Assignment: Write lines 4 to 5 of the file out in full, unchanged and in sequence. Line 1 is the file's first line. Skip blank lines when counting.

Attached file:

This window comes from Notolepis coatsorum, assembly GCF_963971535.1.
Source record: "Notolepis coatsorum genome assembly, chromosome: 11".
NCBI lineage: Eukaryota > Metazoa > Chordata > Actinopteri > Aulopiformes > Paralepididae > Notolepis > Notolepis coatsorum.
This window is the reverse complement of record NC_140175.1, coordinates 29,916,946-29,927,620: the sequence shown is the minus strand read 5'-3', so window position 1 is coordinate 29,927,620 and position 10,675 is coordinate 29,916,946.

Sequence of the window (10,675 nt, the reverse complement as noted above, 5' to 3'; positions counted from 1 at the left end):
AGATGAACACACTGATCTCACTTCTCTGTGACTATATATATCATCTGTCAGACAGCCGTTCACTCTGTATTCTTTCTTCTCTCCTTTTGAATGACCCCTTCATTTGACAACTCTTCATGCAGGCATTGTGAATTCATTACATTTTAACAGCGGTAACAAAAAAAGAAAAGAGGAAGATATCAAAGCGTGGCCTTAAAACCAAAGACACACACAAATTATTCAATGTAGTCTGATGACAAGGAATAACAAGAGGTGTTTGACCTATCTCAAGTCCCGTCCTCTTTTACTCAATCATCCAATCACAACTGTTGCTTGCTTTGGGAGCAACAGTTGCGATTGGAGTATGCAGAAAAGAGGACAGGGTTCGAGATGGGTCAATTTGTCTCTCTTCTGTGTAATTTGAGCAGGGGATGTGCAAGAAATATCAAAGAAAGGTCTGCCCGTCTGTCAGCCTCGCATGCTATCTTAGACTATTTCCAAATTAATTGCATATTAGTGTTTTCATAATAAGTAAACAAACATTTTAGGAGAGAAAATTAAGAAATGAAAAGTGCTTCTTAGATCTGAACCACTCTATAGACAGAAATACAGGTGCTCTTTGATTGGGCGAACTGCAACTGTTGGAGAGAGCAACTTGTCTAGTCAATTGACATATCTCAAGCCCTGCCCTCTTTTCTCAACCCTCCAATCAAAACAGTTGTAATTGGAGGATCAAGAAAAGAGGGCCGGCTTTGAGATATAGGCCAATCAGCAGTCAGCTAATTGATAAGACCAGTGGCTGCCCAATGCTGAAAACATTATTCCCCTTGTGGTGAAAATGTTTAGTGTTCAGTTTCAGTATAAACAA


This window is the reverse complement of record NC_140175.1, coordinates 29,916,946-29,927,620: the sequence shown is the minus strand read 5'-3', so window position 1 is coordinate 29,927,620 and position 10,675 is coordinate 29,916,946.

Sequence of the window (10,675 nt, the reverse complement as noted above, 5' to 3'; positions counted from 1 at the left end):